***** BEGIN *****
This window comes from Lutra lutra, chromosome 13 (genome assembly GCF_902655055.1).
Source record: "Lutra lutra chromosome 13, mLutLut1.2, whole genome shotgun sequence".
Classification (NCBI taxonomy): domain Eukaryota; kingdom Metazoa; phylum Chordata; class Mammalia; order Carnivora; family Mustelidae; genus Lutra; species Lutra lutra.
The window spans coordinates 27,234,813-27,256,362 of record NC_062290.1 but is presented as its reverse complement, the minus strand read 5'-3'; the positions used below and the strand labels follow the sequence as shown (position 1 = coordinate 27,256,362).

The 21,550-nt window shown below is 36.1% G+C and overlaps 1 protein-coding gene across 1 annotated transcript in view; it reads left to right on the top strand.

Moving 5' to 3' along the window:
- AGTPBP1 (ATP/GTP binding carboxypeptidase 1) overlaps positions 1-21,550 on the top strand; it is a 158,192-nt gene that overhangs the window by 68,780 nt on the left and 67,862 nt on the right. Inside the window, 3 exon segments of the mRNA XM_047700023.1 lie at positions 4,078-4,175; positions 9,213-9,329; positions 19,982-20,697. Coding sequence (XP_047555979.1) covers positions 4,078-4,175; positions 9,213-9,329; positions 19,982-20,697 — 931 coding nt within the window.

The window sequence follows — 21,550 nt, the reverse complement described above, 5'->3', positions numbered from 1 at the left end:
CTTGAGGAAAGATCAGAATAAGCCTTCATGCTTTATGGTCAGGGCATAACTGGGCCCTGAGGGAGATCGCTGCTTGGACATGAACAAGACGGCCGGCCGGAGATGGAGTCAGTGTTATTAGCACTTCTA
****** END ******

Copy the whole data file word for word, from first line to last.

This window comes from Lutra lutra, chromosome 13 (genome assembly GCF_902655055.1).
Source record: "Lutra lutra chromosome 13, mLutLut1.2, whole genome shotgun sequence".
Classification (NCBI taxonomy): domain Eukaryota; kingdom Metazoa; phylum Chordata; class Mammalia; order Carnivora; family Mustelidae; genus Lutra; species Lutra lutra.
The window spans coordinates 27,234,813-27,256,362 of record NC_062290.1 but is presented as its reverse complement, the minus strand read 5'-3'; the positions used below and the strand labels follow the sequence as shown (position 1 = coordinate 27,256,362).

The 21,550-nt window shown below is 36.1% G+C and overlaps 1 protein-coding gene across 1 annotated transcript in view; it reads left to right on the top strand.

Moving 5' to 3' along the window:
- AGTPBP1 (ATP/GTP binding carboxypeptidase 1) overlaps positions 1-21,550 on the top strand; it is a 158,192-nt gene that overhangs the window by 68,780 nt on the left and 67,862 nt on the right. Inside the window, 3 exon segments of the mRNA XM_047700023.1 lie at positions 4,078-4,175; positions 9,213-9,329; positions 19,982-20,697. Coding sequence (XP_047555979.1) covers positions 4,078-4,175; positions 9,213-9,329; positions 19,982-20,697 — 931 coding nt within the window.

The window sequence follows — 21,550 nt, the reverse complement described above, 5'->3', positions numbered from 1 at the left end:
CTTGAGGAAAGATCAGAATAAGCCTTCATGCTTTATGGTCAGGGCATAACTGGGCCCTGAGGGAGATCGCTGCTTGGACATGAACAAGACGGCCGGCCGGAGATGGAGTCAGTGTTATTAGCACTTCTA